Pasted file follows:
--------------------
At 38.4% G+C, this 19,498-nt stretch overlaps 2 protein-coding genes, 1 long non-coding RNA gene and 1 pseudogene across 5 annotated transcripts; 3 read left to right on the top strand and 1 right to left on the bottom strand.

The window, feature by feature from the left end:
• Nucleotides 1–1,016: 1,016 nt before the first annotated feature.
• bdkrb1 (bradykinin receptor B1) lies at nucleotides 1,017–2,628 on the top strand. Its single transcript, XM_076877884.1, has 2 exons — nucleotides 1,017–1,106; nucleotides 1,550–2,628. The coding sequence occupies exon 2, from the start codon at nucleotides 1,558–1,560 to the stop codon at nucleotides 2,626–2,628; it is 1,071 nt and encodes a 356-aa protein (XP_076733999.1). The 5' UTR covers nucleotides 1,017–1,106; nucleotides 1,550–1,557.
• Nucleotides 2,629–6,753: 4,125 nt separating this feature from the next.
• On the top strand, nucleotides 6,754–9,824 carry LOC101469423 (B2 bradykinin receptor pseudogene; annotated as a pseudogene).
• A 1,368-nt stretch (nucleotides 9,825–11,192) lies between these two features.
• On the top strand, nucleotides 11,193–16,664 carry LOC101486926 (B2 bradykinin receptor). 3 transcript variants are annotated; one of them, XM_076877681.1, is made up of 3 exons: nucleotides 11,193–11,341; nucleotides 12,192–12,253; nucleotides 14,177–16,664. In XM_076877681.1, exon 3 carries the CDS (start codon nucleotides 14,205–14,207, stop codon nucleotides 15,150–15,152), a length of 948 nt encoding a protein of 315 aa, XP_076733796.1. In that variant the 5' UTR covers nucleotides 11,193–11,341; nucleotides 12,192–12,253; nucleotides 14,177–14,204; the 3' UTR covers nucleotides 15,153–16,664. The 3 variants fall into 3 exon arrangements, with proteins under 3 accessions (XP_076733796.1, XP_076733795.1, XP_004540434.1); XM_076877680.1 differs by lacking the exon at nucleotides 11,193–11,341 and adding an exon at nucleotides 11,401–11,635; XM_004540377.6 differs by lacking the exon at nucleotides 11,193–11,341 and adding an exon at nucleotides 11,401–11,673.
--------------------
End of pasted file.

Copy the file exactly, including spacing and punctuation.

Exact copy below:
At 38.4% G+C, this 19,498-nt stretch overlaps 2 protein-coding genes, 1 long non-coding RNA gene and 1 pseudogene across 5 annotated transcripts; 3 read left to right on the top strand and 1 right to left on the bottom strand.

The window, feature by feature from the left end:
• Nucleotides 1–1,016: 1,016 nt before the first annotated feature.
• bdkrb1 (bradykinin receptor B1) lies at nucleotides 1,017–2,628 on the top strand. Its single transcript, XM_076877884.1, has 2 exons — nucleotides 1,017–1,106; nucleotides 1,550–2,628. The coding sequence occupies exon 2, from the start codon at nucleotides 1,558–1,560 to the stop codon at nucleotides 2,626–2,628; it is 1,071 nt and encodes a 356-aa protein (XP_076733999.1). The 5' UTR covers nucleotides 1,017–1,106; nucleotides 1,550–1,557.
• Nucleotides 2,629–6,753: 4,125 nt separating this feature from the next.
• On the top strand, nucleotides 6,754–9,824 carry LOC101469423 (B2 bradykinin receptor pseudogene; annotated as a pseudogene).
• A 1,368-nt stretch (nucleotides 9,825–11,192) lies between these two features.
• On the top strand, nucleotides 11,193–16,664 carry LOC101486926 (B2 bradykinin receptor). 3 transcript variants are annotated; one of them, XM_076877681.1, is made up of 3 exons: nucleotides 11,193–11,341; nucleotides 12,192–12,253; nucleotides 14,177–16,664. In XM_076877681.1, exon 3 carries the CDS (start codon nucleotides 14,205–14,207, stop codon nucleotides 15,150–15,152), a length of 948 nt encoding a protein of 315 aa, XP_076733796.1. In that variant the 5' UTR covers nucleotides 11,193–11,341; nucleotides 12,192–12,253; nucleotides 14,177–14,204; the 3' UTR covers nucleotides 15,153–16,664. The 3 variants fall into 3 exon arrangements, with proteins under 3 accessions (XP_076733796.1, XP_076733795.1, XP_004540434.1); XM_076877680.1 differs by lacking the exon at nucleotides 11,193–11,341 and adding an exon at nucleotides 11,401–11,635; XM_004540377.6 differs by lacking the exon at nucleotides 11,193–11,341 and adding an exon at nucleotides 11,401–11,673.